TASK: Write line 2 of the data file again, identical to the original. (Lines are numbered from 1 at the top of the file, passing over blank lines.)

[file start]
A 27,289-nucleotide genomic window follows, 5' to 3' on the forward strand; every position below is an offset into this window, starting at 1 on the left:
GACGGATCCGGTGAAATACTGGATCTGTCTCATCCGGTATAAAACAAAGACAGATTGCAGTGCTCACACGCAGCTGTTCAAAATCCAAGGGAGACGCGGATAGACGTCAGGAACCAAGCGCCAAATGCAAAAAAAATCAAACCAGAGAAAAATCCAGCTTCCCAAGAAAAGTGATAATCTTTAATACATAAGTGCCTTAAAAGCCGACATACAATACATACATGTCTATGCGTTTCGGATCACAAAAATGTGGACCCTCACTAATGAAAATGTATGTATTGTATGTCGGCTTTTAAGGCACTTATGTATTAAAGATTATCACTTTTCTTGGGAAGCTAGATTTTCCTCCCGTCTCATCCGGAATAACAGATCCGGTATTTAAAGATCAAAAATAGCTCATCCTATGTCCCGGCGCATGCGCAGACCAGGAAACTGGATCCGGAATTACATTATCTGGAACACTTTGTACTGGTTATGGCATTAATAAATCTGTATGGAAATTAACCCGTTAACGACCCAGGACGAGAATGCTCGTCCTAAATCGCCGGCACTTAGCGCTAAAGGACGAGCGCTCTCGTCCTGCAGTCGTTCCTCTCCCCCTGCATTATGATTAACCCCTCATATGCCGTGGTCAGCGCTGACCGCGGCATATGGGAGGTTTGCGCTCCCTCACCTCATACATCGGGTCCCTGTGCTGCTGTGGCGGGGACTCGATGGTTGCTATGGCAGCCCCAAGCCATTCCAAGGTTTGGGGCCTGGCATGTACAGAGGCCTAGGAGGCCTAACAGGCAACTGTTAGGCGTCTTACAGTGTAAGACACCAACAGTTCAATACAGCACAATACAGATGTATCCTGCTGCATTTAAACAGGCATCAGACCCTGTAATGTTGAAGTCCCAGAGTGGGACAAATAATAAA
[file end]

GACGGATCCGGTGAAATACTGGATCTGTCTCATCCGGTATAAAACAAAGACAGATTGCAGTGCTCACACGCAGCTGTTCAAAATCCAAGGGAGACGCGGATAGACGTCAGGAACCAAGCGCCAAATGCAAAAAAAATCAAACCAGAGAAAAATCCAGCTTCCCAAGAAAAGTGATAATCTTTAATACATAAGTGCCTTAAAAGCCGACATACAATACATACATGTCTATGCGTTTCGGATCACAAAAATGTGGACCCTCACTAATGAAAATGTATGTATTGTATGTCGGCTTTTAAGGCACTTATGTATTAAAGATTATCACTTTTCTTGGGAAGCTAGATTTTCCTCCCGTCTCATCCGGAATAACAGATCCGGTATTTAAAGATCAAAAATAGCTCATCCTATGTCCCGGCGCATGCGCAGACCAGGAAACTGGATCCGGAATTACATTATCTGGAACACTTTGTACTGGTTATGGCATTAATAAATCTGTATGGAAATTAACCCGTTAACGACCCAGGACGAGAATGCTCGTCCTAAATCGCCGGCACTTAGCGCTAAAGGACGAGCGCTCTCGTCCTGCAGTCGTTCCTCTCCCCCTGCATTATGATTAACCCCTCATATGCCGTGGTCAGCGCTGACCGCGGCATATGGGAGGTTTGCGCTCCCTCACCTCATACATCGGGTCCCTGTGCTGCTGTGGCGGGGACTCGATGGTTGCTATGGCAGCCCCAAGCCATTCCAAGGTTTGGGGCCTGGCATGTACAGAGGCCTAGGAGGCCTAACAGGCAACTGTTAGGCGTCTTACAGTGTAAGACACCAACAGTTCAATACAGCACAATACAGATGTATCCTGCTGCATTTAAACAGGCATCAGACCCTGTAATGTTGAAGTCCCAGAGTGGGACAAATAATAAA